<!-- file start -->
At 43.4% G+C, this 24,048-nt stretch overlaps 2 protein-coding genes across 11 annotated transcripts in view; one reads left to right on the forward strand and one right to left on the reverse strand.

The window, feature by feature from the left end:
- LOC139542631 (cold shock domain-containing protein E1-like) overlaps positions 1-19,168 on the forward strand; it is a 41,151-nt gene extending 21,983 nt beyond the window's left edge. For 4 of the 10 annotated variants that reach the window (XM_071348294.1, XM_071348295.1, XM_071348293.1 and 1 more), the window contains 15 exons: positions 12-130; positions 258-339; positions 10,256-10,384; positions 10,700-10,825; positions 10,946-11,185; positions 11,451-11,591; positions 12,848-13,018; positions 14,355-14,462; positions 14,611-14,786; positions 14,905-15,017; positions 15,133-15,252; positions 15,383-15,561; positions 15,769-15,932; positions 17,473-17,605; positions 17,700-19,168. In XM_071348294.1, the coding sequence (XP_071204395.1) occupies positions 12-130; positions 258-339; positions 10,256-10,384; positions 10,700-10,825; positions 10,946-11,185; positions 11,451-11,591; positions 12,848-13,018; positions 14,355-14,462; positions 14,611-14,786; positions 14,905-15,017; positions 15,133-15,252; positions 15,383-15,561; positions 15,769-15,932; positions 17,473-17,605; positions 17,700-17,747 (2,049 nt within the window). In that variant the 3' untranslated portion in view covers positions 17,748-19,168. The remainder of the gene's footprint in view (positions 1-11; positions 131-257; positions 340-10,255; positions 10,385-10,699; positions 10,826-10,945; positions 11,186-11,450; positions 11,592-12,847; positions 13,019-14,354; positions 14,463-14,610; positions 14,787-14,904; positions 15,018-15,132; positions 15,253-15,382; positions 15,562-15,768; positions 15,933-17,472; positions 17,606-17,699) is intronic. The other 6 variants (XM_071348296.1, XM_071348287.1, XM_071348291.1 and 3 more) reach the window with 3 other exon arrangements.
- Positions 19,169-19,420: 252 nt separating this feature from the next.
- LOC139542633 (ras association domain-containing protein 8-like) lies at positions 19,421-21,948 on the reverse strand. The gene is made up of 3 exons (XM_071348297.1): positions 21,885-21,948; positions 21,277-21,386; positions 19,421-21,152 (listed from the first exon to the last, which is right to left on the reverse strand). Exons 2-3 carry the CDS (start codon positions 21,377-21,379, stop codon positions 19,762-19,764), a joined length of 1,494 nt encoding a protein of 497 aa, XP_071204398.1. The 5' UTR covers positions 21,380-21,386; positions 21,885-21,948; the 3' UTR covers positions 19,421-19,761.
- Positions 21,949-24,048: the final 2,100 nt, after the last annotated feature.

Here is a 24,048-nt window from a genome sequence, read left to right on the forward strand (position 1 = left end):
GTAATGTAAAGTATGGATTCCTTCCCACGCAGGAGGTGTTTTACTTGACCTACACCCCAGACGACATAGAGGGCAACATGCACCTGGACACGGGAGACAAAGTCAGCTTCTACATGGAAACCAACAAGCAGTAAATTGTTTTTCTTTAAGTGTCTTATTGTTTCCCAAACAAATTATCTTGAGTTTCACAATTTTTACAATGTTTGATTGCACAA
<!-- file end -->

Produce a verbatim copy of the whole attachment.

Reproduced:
At 43.4% G+C, this 24,048-nt stretch overlaps 2 protein-coding genes across 11 annotated transcripts in view; one reads left to right on the forward strand and one right to left on the reverse strand.

The window, feature by feature from the left end:
- LOC139542631 (cold shock domain-containing protein E1-like) overlaps positions 1-19,168 on the forward strand; it is a 41,151-nt gene extending 21,983 nt beyond the window's left edge. For 4 of the 10 annotated variants that reach the window (XM_071348294.1, XM_071348295.1, XM_071348293.1 and 1 more), the window contains 15 exons: positions 12-130; positions 258-339; positions 10,256-10,384; positions 10,700-10,825; positions 10,946-11,185; positions 11,451-11,591; positions 12,848-13,018; positions 14,355-14,462; positions 14,611-14,786; positions 14,905-15,017; positions 15,133-15,252; positions 15,383-15,561; positions 15,769-15,932; positions 17,473-17,605; positions 17,700-19,168. In XM_071348294.1, the coding sequence (XP_071204395.1) occupies positions 12-130; positions 258-339; positions 10,256-10,384; positions 10,700-10,825; positions 10,946-11,185; positions 11,451-11,591; positions 12,848-13,018; positions 14,355-14,462; positions 14,611-14,786; positions 14,905-15,017; positions 15,133-15,252; positions 15,383-15,561; positions 15,769-15,932; positions 17,473-17,605; positions 17,700-17,747 (2,049 nt within the window). In that variant the 3' untranslated portion in view covers positions 17,748-19,168. The remainder of the gene's footprint in view (positions 1-11; positions 131-257; positions 340-10,255; positions 10,385-10,699; positions 10,826-10,945; positions 11,186-11,450; positions 11,592-12,847; positions 13,019-14,354; positions 14,463-14,610; positions 14,787-14,904; positions 15,018-15,132; positions 15,253-15,382; positions 15,562-15,768; positions 15,933-17,472; positions 17,606-17,699) is intronic. The other 6 variants (XM_071348296.1, XM_071348287.1, XM_071348291.1 and 3 more) reach the window with 3 other exon arrangements.
- Positions 19,169-19,420: 252 nt separating this feature from the next.
- LOC139542633 (ras association domain-containing protein 8-like) lies at positions 19,421-21,948 on the reverse strand. The gene is made up of 3 exons (XM_071348297.1): positions 21,885-21,948; positions 21,277-21,386; positions 19,421-21,152 (listed from the first exon to the last, which is right to left on the reverse strand). Exons 2-3 carry the CDS (start codon positions 21,377-21,379, stop codon positions 19,762-19,764), a joined length of 1,494 nt encoding a protein of 497 aa, XP_071204398.1. The 5' UTR covers positions 21,380-21,386; positions 21,885-21,948; the 3' UTR covers positions 19,421-19,761.
- Positions 21,949-24,048: the final 2,100 nt, after the last annotated feature.

Here is a 24,048-nt window from a genome sequence, read left to right on the forward strand (position 1 = left end):
GTAATGTAAAGTATGGATTCCTTCCCACGCAGGAGGTGTTTTACTTGACCTACACCCCAGACGACATAGAGGGCAACATGCACCTGGACACGGGAGACAAAGTCAGCTTCTACATGGAAACCAACAAGCAGTAAATTGTTTTTCTTTAAGTGTCTTATTGTTTCCCAAACAAATTATCTTGAGTTTCACAATTTTTACAATGTTTGATTGCACAA